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Technical Paper

Performance and NOx Emissions Modeling of a Jet Ignition Prechamber Stratified Charge Engine

The development of a cycle simulation model for the jet ignition prechamber stratified charge engine is described. Given the engine geometry, load, speed, air-fuel ratios and pressures and temperatures in the two intakes, flow ratio and a suitable combustion model, the cycle simulation predicts engine indicated efficiency and NO emissions. The relative importance of the parameters required to define the combustion model are then determined, and values for ignition delay and burn angle are obtained by matching predicted and measured pressure-time curves. The variation in combustion parameters with engine operating variables is then examined. Predicted and measured NO emissions are compared, and found to be in reasonable agreement over a wide range of engine operation. The relative contribution of the prechamber NO to total exhaust NO is then examined, and in the absence of EGR, found to be the major source of NO for overall air-fuel ratios leaner than 22:1.
Technical Paper

Dual-Fuel Gasoline-Alcohol Engines for Heavy Duty Trucks: Lower Emissions, Flexible-Fuel Alternative to Diesel Engines

Long-haul and other heavy-duty trucks, presently almost entirely powered by diesel fuel, face challenges meeting worldwide needs for greatly reducing nitrogen oxide (NOx) emissions. Dual-fuel gasoline-alcohol engines could potentially provide a means to cost-effectively meet this need at large scale in the relatively near term. They could also provide reductions in greenhouse gas emissions. These spark ignition (SI) flexible fuel engines can provide operation over a wide fuel range from mainly gasoline use to 100% alcohol use. The alcohol can be ethanol or methanol. Use of stoichiometric operation and a three-way catalytic converter can reduce NOx by around 90% relative to emissions from diesel engines with state of the art exhaust treatment.
Technical Paper

Predictive Modeling of Impact of ANR Non-Uniformity on Transient SCR System DeNOx Performance

Selective catalytic reduction (SCR) is a promising technology for meeting the stringent requirements pertaining to NOx emissions. One of the most important requirements to achieve high DeNOx performance is to have a high uniformity of ammonia to NOx ratio (ANR) at the SCR catalyst inlet. Steady state 3D computational fluid dynamics (CFD) models are frequently used for predicting ANR spatial distribution but are not feasible for running a transient cycle like Federal Test Procedure (FTP). On the other hand, 1D kinetic models run in real time and can predict transient SCR performance but do not typically capture the effect of non-axial non-uniformities. In this work, two 3D to 1D coupling methods have been developed to predict transient SCR system performance, taking the effect of ANR non-uniformity into account. First is a probability density function (PDF) based approach and the second is a geometrical sector based approach.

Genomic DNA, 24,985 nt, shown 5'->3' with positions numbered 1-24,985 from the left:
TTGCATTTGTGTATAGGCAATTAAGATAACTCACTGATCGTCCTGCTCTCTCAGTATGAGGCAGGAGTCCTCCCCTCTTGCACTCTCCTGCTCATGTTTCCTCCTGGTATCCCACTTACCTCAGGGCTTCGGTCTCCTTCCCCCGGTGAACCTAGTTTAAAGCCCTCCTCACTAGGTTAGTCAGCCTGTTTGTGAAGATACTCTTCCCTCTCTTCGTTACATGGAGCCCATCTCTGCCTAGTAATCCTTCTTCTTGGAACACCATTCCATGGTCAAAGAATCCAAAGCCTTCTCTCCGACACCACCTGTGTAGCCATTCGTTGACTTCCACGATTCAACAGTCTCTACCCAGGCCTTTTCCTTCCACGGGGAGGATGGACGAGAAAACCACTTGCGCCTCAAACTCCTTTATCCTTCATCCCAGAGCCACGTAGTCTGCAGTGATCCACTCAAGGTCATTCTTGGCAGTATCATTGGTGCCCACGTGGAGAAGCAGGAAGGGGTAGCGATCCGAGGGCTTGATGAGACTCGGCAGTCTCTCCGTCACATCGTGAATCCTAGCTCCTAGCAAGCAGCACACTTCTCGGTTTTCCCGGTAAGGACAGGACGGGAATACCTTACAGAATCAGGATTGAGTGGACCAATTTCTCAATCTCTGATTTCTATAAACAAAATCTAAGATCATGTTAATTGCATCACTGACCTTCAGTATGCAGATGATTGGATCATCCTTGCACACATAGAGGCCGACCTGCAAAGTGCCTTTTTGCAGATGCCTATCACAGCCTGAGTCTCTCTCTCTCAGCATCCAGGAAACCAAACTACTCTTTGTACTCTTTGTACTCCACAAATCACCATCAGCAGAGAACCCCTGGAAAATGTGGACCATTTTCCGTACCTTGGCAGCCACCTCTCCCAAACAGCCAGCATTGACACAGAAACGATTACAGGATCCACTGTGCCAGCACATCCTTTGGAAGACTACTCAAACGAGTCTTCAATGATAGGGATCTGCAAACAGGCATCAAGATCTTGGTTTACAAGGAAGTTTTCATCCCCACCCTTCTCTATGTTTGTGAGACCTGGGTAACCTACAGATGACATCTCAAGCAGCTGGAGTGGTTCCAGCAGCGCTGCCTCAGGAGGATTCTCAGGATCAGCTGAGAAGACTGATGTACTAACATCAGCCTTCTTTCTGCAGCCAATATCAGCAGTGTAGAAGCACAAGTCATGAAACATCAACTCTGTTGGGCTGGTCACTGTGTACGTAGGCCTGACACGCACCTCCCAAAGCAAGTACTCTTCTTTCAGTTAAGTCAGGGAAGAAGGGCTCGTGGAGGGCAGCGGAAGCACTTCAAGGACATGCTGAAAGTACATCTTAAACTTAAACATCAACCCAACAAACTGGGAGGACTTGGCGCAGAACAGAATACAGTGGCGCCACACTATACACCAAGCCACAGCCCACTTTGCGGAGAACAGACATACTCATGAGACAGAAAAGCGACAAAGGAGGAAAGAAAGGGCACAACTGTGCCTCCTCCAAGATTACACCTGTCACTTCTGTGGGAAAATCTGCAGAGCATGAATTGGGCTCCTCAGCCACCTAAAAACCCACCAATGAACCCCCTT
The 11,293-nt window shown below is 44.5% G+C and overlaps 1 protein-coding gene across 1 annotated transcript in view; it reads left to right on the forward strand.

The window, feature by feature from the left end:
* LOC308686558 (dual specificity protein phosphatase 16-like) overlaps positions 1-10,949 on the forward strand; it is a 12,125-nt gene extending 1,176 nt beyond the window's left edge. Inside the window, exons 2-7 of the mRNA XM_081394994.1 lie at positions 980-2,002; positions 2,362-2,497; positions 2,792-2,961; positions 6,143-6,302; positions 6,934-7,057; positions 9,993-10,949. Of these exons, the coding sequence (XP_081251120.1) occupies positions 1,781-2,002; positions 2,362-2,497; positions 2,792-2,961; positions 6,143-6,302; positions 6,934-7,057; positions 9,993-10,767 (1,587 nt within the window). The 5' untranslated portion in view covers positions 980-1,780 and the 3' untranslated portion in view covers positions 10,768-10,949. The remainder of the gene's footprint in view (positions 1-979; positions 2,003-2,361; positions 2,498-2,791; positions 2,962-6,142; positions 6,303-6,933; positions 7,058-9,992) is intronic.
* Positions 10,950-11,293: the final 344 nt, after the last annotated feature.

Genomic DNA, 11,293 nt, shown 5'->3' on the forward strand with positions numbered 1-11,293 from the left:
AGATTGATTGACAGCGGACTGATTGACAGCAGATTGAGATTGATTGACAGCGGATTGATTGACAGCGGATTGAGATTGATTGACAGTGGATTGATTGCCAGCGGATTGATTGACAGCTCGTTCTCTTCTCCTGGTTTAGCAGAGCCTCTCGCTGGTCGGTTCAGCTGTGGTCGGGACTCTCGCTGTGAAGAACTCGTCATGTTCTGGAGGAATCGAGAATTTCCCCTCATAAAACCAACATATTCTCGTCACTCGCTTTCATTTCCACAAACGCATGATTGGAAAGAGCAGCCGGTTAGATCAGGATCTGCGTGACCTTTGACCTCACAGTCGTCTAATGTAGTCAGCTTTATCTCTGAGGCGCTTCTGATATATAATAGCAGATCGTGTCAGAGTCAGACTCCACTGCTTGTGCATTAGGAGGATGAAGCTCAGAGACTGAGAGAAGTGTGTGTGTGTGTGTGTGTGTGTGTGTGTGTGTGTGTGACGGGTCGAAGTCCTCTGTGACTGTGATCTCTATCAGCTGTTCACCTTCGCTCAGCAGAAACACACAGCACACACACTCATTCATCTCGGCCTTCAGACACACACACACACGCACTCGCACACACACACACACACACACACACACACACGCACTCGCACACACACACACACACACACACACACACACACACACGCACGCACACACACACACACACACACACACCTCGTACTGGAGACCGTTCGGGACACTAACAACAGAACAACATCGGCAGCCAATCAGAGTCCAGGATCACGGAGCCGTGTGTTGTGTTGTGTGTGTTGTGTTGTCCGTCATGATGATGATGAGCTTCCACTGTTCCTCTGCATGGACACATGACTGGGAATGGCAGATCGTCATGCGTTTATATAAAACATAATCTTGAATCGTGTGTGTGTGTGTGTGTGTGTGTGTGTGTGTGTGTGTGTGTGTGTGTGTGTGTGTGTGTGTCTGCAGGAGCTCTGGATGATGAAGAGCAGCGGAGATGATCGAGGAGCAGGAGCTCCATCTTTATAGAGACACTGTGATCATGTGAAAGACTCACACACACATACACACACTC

Technical Paper

Development and Validation of a Predictive Model for DEF Injection and Urea Decomposition in Mobile SCR DeNOx Systems

Selective catalytic reduction (SCR) of oxides of nitrogen with ammonia gas is a key technology that is being favored to meet stringent NOx emission standards across the world. Typically, in this technology, a liquid mixture of urea and water - known as Diesel Exhaust Fluid (DEF) - is injected into the hot exhaust gases leading to atomization and subsequent spray processes. The water content vaporizes, while the urea content undergoes thermolysis and forms ammonia and isocyanic acid, that can form additional ammonia through hydrolysis. Due to the increasing interest in SCR technology, it is desirable to have capabilities to model these processes with reasonable accuracy to both improve the understanding of processes important to the aftertreatment and to aid in system optimization. In the present study, a multi-dimensional model is developed to simulate DEF spray processes and the conversion of urea to ammonia. The model is then implemented into a commercial CFD code.
Technical Paper

Effect of Hydrothermal Aging on the Catalytic Performance and Morphology of a Vanadia SCR Catalyst

Titania supported vanadia catalysts have been widely used for the selective catalytic reduction (SCR) of nitrogen oxides (NOx) in diesel exhaust aftertreatment systems. Vanadia SCR (V-SCR) catalysts are preferred for many applications because they have demonstrated advantages of catalytic activity for NOx removal and tolerance to sulfur poisoning. The primary shortcoming of V-SCR catalysts is their thermal durability. Degradation in NOx conversion is also related to aging conditions such as at high temperatures. In this study, the impact that short duration hydrothermal aging has on a state-of-the-art V-SCR catalyst was investigated by aging for 2 hr intervals with progressively increased temperatures from 525 to 700°C. The catalytic performance of this V-SCR catalyst upon aging was evaluated by three different reactions of NH₃ SCR, NH₃ oxidation, and NO oxidation under simulated diesel exhaust conditions from 170 to 500°C.
Technical Paper

A New Approach to Ethanol Utilization: High Efficiency and Low NOx in an Engine Operating on Simulated Reformed Ethanol